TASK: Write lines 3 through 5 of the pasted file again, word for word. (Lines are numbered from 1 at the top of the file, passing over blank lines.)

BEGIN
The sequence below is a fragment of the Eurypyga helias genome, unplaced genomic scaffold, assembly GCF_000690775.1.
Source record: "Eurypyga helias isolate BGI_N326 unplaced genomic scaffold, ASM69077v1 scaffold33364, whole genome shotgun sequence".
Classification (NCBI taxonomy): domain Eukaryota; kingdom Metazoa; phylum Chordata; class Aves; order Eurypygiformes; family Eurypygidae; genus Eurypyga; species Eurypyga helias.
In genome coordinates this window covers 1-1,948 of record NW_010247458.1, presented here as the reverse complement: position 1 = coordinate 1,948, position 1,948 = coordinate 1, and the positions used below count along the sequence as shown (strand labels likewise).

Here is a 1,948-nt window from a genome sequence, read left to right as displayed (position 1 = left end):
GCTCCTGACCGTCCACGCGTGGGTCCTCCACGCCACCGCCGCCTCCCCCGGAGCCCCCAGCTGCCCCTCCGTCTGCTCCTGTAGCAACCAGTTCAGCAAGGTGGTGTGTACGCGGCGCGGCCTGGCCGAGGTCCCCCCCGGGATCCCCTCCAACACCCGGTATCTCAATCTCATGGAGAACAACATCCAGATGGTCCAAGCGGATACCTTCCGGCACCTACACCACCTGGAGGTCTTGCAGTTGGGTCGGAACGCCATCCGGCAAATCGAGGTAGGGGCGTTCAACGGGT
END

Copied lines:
Classification (NCBI taxonomy): domain Eukaryota; kingdom Metazoa; phylum Chordata; class Aves; order Eurypygiformes; family Eurypygidae; genus Eurypyga; species Eurypyga helias.
In genome coordinates this window covers 1-1,948 of record NW_010247458.1, presented here as the reverse complement: position 1 = coordinate 1,948, position 1,948 = coordinate 1, and the positions used below count along the sequence as shown (strand labels likewise).

Here is a 1,948-nt window from a genome sequence, read left to right as displayed (position 1 = left end):